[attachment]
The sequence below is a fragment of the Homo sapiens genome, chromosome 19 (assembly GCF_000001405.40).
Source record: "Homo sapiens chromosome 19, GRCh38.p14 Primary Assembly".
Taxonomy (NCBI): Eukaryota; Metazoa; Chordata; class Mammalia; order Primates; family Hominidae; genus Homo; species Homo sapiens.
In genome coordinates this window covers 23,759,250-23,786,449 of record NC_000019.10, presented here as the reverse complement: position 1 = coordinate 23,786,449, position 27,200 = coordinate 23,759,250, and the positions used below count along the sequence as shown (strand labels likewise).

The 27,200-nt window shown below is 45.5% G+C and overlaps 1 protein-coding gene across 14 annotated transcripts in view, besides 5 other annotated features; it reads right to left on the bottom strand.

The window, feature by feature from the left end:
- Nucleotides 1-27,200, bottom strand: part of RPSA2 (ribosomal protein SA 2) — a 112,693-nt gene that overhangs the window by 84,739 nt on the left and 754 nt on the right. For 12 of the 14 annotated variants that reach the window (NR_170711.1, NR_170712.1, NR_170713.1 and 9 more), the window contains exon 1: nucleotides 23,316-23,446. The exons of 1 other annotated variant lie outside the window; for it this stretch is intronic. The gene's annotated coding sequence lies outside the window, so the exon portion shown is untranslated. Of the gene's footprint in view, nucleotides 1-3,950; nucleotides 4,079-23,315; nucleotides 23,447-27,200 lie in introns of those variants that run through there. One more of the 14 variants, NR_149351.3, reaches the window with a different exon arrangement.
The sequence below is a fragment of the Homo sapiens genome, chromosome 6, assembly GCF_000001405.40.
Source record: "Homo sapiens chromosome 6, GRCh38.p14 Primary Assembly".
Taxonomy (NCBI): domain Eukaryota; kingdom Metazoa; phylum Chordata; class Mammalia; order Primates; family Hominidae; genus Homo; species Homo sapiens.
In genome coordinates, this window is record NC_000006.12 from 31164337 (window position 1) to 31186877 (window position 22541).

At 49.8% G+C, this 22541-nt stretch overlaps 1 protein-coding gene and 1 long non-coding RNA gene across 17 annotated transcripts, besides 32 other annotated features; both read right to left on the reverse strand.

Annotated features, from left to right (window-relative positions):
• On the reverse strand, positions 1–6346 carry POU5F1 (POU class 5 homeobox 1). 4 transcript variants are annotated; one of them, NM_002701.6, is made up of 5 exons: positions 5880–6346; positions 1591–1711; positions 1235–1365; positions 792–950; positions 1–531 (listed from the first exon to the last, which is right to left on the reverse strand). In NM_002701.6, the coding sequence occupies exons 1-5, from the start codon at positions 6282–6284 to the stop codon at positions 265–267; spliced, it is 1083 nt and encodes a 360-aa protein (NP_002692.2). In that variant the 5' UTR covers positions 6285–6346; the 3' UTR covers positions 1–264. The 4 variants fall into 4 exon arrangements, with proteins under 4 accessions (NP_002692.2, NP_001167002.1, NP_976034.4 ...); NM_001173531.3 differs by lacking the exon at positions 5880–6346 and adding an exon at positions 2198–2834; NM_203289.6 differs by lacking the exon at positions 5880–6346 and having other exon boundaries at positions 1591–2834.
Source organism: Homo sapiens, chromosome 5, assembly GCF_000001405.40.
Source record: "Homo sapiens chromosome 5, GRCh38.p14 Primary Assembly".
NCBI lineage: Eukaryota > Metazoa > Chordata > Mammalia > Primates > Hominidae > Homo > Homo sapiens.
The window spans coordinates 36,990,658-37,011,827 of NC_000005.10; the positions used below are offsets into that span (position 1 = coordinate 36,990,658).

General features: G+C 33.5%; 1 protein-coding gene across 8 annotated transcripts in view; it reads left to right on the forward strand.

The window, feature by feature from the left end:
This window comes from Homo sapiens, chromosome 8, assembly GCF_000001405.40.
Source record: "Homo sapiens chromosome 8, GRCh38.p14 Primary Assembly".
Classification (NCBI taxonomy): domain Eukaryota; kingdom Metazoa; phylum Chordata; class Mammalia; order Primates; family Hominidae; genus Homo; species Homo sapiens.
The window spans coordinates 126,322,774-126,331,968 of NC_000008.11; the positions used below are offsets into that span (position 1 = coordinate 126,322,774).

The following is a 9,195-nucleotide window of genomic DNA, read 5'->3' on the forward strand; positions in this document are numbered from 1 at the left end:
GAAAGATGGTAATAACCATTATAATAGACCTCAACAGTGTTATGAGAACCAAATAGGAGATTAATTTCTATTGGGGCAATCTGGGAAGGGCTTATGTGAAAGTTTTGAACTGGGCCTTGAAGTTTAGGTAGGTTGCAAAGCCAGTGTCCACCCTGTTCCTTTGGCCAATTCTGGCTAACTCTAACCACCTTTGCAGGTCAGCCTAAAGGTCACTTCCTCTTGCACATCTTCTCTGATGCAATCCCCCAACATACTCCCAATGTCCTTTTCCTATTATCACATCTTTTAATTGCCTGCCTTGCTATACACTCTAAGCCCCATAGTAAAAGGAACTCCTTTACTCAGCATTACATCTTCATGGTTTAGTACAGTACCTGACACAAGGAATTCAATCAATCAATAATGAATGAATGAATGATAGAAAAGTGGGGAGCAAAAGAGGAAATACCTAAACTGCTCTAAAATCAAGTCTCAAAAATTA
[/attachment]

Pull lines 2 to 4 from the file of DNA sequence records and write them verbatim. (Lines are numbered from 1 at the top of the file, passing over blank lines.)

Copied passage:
Source record: "Homo sapiens chromosome 19, GRCh38.p14 Primary Assembly".
Taxonomy (NCBI): Eukaryota; Metazoa; Chordata; class Mammalia; order Primates; family Hominidae; genus Homo; species Homo sapiens.
In genome coordinates this window covers 23,759,250-23,786,449 of record NC_000019.10, presented here as the reverse complement: position 1 = coordinate 23,786,449, position 27,200 = coordinate 23,759,250, and the positions used below count along the sequence as shown (strand labels likewise).